The Mountain of the Rising Star
A Story by Gilles Côté

 Please Note: This is but the rough outline of a story. It is not written to be read, but to be told.

"We were made for you O Lord and our hearts are restless until they rest in you."
Saint Augustine

 

                "You will seek me and find me  when you seek me with all yur heart."          
      In spite of all the efforts made to cheer her up, a princess is very sad. The king and queen become alarmed when they see that this sadness is affecting her health.

      The wisest counselor in the kingdom tells them that the only cure lies at the end of a journey to find the Mountain of the Rising Star. No one knows where this mountain is located, but when the princess hears of it she wants to start off immediately to find it.

      The king insists that she be accompanied by a large contingent of soldiers, servants and an almost inexhaustible supply of provisions, clothes, riches.

      Not knowing what direction to take, the general who is charged with protecting the princess asks her which route she wishes to take. She points towards the desert. The general is taken aback and reminds the princess that "the enemy" lies in wait in the desert. The princess replies, "I must follow my heart and find the Mountain of the Rising Star."

      In the desert, as the general anticipated, the caravan very soon encounters the enemy. Most of the soldiers and servants are killed and all of the goods are taken together with the camels carrying them. Only a handful of people survive.

      But, in spite of this, the princess will not turn back. The few remaining soldiers and servants die one by one of different causes. The princess finds herself alone and still she pushes on. With no water, no food, burned by the sun, exhausted, she finally collapses. She has decided to give up. At that very moment, on the horizon, she sees them: the mountain - the star! In her heart she knows that she has found the Mountain of the Rising Star. She somehow finds enough courage and energy to reach the mountain, to climb it and to go down the other side. There, she loses consciousness.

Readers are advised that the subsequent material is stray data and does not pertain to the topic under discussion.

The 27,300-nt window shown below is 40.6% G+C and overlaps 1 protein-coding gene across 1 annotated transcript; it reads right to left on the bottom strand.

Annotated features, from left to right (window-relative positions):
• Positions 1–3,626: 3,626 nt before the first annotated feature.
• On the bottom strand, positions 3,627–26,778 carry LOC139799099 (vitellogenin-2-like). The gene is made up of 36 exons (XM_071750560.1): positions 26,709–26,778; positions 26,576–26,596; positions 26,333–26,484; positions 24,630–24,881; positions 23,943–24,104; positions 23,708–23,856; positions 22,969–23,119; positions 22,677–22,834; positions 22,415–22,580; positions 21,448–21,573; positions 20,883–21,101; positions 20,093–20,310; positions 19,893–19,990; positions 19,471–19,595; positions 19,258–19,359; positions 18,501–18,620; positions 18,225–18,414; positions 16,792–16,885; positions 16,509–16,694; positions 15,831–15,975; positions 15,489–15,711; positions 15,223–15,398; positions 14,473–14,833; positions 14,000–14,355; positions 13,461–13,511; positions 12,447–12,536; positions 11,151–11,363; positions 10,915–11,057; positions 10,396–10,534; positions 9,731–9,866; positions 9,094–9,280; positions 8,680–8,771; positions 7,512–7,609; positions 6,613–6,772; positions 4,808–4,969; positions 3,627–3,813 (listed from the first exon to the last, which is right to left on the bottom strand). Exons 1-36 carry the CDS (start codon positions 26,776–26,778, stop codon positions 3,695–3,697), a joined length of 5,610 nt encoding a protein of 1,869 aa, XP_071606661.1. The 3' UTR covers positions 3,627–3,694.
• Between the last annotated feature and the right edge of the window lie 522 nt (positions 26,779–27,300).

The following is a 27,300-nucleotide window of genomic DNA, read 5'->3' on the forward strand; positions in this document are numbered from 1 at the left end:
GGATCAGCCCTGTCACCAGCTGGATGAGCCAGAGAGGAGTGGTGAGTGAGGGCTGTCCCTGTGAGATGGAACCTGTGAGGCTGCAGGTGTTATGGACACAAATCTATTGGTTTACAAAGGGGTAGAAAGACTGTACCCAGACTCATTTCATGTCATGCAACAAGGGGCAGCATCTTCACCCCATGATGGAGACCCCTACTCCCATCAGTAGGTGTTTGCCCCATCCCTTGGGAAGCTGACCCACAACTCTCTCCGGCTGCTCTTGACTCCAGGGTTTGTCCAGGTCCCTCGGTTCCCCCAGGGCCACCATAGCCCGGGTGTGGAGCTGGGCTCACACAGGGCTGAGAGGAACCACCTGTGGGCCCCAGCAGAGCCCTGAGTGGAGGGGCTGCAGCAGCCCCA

Several days later, she awakens in a simple hut. The peasant who discovered her had taken her in and are nursing her back to health. They do not know she is a princess, nor does she feel she needs to tell them because she can see they love her and accept her as she is. As she heals physically, a transformation also takes place within her. The sadness is slowly replaced by joy.

      When she is completely recovered, she is perfectly content living with the peasants and has no desire of returning to her former life. Yet, out of a sense of deep gratitude, she seeks out the king of the kingdom in which she has found happiness. She wants to thank him for the kindness shown to her by the king's peasants.

      At the castle, she is ushered into the great hall and, in the manner of peasants, she enters bowing her head before the king and queens. Then, she hears a familiar voice saying, "You have come back to us!" She looks up and sees her father the king and her mother the queen seated on their thrones.

      She had, unknowingly, gone full circle and returned home.

 

©Gilles Côté, 2001
Permission to copy this text is granted to teachers, catechists or anyone involved in faith education.
For non commercial use only.

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